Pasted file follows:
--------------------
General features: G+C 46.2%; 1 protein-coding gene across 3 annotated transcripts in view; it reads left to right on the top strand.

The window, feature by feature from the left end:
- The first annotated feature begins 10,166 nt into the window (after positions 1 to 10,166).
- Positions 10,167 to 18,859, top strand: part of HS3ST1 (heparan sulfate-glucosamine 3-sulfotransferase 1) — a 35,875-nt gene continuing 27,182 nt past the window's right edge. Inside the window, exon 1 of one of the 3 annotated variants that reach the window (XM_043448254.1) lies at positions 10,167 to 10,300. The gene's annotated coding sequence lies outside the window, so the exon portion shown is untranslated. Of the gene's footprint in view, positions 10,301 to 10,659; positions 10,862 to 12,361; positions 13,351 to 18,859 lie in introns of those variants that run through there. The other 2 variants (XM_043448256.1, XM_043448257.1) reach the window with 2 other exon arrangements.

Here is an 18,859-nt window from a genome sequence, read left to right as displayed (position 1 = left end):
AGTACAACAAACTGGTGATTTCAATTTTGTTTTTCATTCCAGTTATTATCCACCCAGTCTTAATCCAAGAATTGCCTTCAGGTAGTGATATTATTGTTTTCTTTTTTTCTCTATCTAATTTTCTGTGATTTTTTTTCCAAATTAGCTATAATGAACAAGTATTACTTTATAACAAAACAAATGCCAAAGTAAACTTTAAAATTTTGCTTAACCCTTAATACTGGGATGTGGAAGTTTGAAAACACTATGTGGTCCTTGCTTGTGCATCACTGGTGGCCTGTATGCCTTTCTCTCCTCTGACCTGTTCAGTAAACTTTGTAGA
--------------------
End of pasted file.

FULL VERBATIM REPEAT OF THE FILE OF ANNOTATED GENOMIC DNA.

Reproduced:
General features: G+C 46.2%; 1 protein-coding gene across 3 annotated transcripts in view; it reads left to right on the top strand.

The window, feature by feature from the left end:
- The first annotated feature begins 10,166 nt into the window (after positions 1 to 10,166).
- Positions 10,167 to 18,859, top strand: part of HS3ST1 (heparan sulfate-glucosamine 3-sulfotransferase 1) — a 35,875-nt gene continuing 27,182 nt past the window's right edge. Inside the window, exon 1 of one of the 3 annotated variants that reach the window (XM_043448254.1) lies at positions 10,167 to 10,300. The gene's annotated coding sequence lies outside the window, so the exon portion shown is untranslated. Of the gene's footprint in view, positions 10,301 to 10,659; positions 10,862 to 12,361; positions 13,351 to 18,859 lie in introns of those variants that run through there. The other 2 variants (XM_043448256.1, XM_043448257.1) reach the window with 2 other exon arrangements.

Here is an 18,859-nt window from a genome sequence, read left to right as displayed (position 1 = left end):
AGTACAACAAACTGGTGATTTCAATTTTGTTTTTCATTCCAGTTATTATCCACCCAGTCTTAATCCAAGAATTGCCTTCAGGTAGTGATATTATTGTTTTCTTTTTTTCTCTATCTAATTTTCTGTGATTTTTTTTCCAAATTAGCTATAATGAACAAGTATTACTTTATAACAAAACAAATGCCAAAGTAAACTTTAAAATTTTGCTTAACCCTTAATACTGGGATGTGGAAGTTTGAAAACACTATGTGGTCCTTGCTTGTGCATCACTGGTGGCCTGTATGCCTTTCTCTCCTCTGACCTGTTCAGTAAACTTTGTAGA